The proposal, disclosed Monday by the Competition Committee, to give spotters the ability to pause the action to get a potentially injured player out of a game is long overdue. But it still remains to be seen whether the new proposal ensures that all players who need to be removed from play actually will be.
It’s obvious that the rule is aimed at getting potentially concussed players out of action, something that the game officials failed to do during a 2014 Thursday night game between San Diego and Denver last year. As a result, Chargers safety Jahleel Addae remained on the field after suffering a concussion.
As explained at the time, the league office was dismayed by the failure of the team, the game officials, the sideline medical experts, and the ATC spotter in the press box to see what instantly was noticed by those watching the game at 345 Park Avenue. Addae was in distress and needed to immediately come out of the game.
But it’s one thing for the ATC spotter to contact the game officials and remove a defensive back from the field in the second quarter of a regular-season game. It’s quite another for the spotter to pull the plug on a key offensive player during crunch time of, say, a key postseason game.
In the most recent Super Bowl, Patriots receiver Julian Edelman seemed to have suffered a concussion, but he was not sent to the sidelines immediately for evaluation. The situation has been mentioned and discussed but never really explored, in large part because Edelman defers to coach Bill Belichick’s insistence that players never talk about injuries. On Monday, however, it became clear that the league realizes in situations like Edelman’s, action is needed.
“The Edelman situation was a play we looked at and it was part of the issue,” Competition Committee chairman Rich McKay said at a Monday press conference. “There were a couple of other plays that go back a couple of years that we looked at and really it came a little bit from the health and safety committee just saying, ‘We got the ATC spotters, they’ve got a really good vantage point, they’ve got technology in their booth, they’re communicating pretty well with our trainers and doctors and we’ve got a pretty good rhythm going there, why would we miss a player where a player shouldn’t come out?’ And maybe this becomes the fail-safe. So that was the genesis of it. We do not expect this to be a rule that gets used a lot. We expect it to be a fail-safe when people just don’t see this player and the distress the player may have had, the ATC spotter does and stops the game.”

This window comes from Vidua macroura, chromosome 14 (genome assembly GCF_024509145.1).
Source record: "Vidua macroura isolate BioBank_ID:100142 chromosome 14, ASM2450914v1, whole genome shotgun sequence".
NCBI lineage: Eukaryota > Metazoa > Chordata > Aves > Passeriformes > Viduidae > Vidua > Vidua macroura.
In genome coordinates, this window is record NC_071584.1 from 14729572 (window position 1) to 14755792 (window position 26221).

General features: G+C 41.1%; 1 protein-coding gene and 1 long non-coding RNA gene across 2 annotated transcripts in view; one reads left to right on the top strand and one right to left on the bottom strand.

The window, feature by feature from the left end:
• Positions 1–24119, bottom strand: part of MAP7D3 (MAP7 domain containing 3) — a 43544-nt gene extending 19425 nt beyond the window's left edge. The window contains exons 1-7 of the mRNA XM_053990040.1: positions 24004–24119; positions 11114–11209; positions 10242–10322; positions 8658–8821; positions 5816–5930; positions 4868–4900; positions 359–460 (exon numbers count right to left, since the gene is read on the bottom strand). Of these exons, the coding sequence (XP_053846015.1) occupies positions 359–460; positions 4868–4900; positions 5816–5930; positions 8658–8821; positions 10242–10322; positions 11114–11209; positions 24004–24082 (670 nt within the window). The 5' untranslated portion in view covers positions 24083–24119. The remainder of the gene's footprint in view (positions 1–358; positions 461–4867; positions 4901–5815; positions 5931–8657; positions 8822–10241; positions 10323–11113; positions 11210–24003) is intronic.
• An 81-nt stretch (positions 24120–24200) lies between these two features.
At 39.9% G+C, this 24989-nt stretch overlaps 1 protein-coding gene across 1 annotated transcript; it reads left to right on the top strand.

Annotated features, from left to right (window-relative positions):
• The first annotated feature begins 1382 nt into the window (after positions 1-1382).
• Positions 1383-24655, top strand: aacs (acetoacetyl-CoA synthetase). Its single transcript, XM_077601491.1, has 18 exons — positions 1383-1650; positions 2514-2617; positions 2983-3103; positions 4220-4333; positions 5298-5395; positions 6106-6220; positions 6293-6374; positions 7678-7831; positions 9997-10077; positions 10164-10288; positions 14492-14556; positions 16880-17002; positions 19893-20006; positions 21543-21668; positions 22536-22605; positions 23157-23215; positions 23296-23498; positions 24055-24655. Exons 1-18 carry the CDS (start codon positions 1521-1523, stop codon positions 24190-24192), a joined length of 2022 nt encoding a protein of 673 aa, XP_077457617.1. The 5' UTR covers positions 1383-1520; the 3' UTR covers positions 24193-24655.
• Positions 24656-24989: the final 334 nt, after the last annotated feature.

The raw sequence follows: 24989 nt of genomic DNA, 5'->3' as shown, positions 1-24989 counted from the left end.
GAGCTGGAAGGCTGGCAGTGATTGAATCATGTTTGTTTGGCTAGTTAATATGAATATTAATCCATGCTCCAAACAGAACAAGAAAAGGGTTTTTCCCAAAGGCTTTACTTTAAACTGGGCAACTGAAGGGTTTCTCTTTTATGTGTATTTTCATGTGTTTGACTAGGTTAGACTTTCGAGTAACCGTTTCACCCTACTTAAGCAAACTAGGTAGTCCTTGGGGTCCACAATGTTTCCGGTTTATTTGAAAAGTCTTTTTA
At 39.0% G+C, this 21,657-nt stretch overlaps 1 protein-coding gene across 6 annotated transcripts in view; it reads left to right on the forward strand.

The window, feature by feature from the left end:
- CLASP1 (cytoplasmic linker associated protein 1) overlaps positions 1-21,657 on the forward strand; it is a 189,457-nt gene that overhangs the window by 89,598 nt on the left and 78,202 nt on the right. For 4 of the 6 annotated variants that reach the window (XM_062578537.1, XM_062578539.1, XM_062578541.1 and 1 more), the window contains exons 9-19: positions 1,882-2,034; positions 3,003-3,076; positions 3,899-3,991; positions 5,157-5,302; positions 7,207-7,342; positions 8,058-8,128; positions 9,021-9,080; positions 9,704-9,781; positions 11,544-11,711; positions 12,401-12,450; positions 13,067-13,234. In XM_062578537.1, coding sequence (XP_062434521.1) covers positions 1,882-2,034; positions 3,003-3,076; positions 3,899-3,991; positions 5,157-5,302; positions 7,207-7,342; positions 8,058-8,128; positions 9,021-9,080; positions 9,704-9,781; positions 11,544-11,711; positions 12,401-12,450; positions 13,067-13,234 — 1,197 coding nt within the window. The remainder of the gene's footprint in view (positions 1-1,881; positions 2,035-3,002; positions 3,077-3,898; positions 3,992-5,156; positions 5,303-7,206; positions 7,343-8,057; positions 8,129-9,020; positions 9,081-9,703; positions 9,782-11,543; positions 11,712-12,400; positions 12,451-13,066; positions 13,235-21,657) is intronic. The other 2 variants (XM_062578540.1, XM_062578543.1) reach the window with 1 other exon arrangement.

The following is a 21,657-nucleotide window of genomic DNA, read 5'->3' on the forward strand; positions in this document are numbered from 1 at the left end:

The proposal, which still must receive at least 24 votes from ownership before becoming effective, gives the ATC spotter enormous power, no matter how frequently the rule is used. The ATC spotter would have the ability to slam on the brakes at any time and to send any player to the sidelines for further evaluation. While the ATC spotter can’t mandate that the player be taken to the locker room for a full-blown concussion evaluation that could keep the player out of action for 10 to 15 minutes of real time during a key phase of a big game, the ATC spotter would have the authority to get the player off the field for a closer look at a time when the player may actually be perfectly fine.
In certain settings, the ATC spotter may be inclined to tread lightly. Given the stakes and significance of the circumstances in which Edelman wasn’t removed from play by the Patriots or by game officials, it’s difficult to envision the ATC spotter having the nerve to press the button and instruct the officials to send Edelman to the bench.
It’s even harder to envision the ATC spotter doing that if in that same scenario the potentially injured player is quarterback Tom Brady.
Despite the NFL’s unprecedented sensitivity to head injuries, it’s highly unlikely that anyone will be erring on the side of safety during the fourth quarter of the Super Bowl if erring on the side of safety means perhaps erroneously keeping a player who is perfectly fine out of the game.